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  1. #1
    Forum Regular jack70's Avatar
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    CD-R data integrity test

    I've given my opinion about this issue in the past, but some here refused to answer to reason, so listen up. (PS:the world is not flat either) It's a recent article about something I've always wanted to do myself.... but never had the time. Here's the first part:

    I don't know if it's because I grew up in the analog era where copies of copies were always of poor quality, but I'm squeamish when I make copies of copies. I remember the good ol' days when I would hook up 2 VCR's together and make copies of home movies or tv shows. The copies were always really fuzzy and washed out, even when using premium quality tapes and good machines. Today, with digital formats, I still get nervous about making copies of copies. For example, when I get files from friends on CD-R's, I always ask if it's a 1st generation CD or if it's a copy of a copy. (My friends have since learned to tell me that it's always a 1st generation copy even when it's not!)

    The premise of this article is simple: To burn 100 generations of a CD and then compare the 100th generation copy with the original CD to see if the data is the same or if there are any differences. Now, I don't mean making 100 copies of the same CD; that would be pointless. I'm talking about making a copy of a copy of a copy, 100 times. In other words, take a CD (original) then copy it making "gen 1". Then copy "gen 1" which gives you "gen 2". Then copy "gen 2" which gives you "gen 3". Do this until you get to "gen 100". So you see, "gen 100" is a copy of "gen 99" which is a copy of "gen 98"...... all the way back to the original CD. You get the point.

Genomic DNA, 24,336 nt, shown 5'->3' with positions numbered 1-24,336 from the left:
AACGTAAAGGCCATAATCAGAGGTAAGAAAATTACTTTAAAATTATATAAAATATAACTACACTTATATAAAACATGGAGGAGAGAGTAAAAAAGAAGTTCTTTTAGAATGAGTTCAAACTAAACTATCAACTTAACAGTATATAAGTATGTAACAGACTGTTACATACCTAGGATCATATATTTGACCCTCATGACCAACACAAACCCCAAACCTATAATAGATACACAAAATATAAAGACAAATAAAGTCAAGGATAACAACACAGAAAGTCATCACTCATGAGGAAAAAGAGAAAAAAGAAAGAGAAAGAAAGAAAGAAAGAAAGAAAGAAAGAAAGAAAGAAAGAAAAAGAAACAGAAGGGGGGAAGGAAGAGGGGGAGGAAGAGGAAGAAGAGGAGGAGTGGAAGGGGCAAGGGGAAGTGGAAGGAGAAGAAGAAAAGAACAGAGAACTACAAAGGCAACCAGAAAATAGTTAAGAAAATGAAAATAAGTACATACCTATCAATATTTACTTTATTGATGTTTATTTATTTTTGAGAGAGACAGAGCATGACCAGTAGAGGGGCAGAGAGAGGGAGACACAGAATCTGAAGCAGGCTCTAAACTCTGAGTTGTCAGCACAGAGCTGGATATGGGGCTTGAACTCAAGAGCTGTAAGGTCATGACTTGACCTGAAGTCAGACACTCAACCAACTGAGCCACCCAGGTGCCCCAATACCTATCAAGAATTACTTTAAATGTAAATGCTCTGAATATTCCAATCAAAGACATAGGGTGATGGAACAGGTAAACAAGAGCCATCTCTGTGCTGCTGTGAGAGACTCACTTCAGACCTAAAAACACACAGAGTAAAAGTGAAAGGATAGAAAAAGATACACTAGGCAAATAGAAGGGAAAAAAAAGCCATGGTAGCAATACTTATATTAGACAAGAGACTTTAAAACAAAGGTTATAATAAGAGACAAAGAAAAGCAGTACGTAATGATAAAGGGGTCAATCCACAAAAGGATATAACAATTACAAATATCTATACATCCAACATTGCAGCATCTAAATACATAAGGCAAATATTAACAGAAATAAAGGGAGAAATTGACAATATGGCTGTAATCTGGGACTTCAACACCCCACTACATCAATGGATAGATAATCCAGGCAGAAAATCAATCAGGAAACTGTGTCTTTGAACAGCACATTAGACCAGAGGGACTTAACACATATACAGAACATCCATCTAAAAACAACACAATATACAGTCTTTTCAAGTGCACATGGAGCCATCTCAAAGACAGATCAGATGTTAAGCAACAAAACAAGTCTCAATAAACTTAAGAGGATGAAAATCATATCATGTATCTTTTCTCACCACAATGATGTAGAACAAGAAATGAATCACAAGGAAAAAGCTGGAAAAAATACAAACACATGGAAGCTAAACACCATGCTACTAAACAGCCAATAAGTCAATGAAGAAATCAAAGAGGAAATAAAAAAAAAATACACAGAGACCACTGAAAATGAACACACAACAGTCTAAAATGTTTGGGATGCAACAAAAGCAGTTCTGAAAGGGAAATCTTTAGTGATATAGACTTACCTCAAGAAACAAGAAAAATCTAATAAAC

I know, I know, a copy of a CD with data on it should be exactly the same as the original. But I can't help but feel nervous about the integrity of the data. That's where I got the idea for this article. Actually, I did this for my own peace of mind but thought that others might have the same concerns and would be interested in the results of some CD-R testing.


    Click here for the whole article (2 more short pages).

    You don't know... jack

  2. #2
    all around good guy Jim Clark's Avatar
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    I don't know if anything new has been broached here, I was under the impression that this was all common knowledge by now. There are always going to be a few holdouts I suppose and I doubt this will do anything to change their opinion. There are people who swear they can hear an audible difference between an original and a CDR though I've never seen it demonstrated nor have I come across any sort of plausible (or even inplausible) explanation for their beliefs. Of course many of these are the same people who swear that Black CDRs have inherently better sound. I've even seen internet forum postings that claim black CDRs sound better than the original. All poppycock of course, except for the tales I believe in.

    jc
    "Ahh, cartoons! America's only native art form. I don't count jazz 'cuz it sucks"- Bartholomew J. Simpson

  3. #3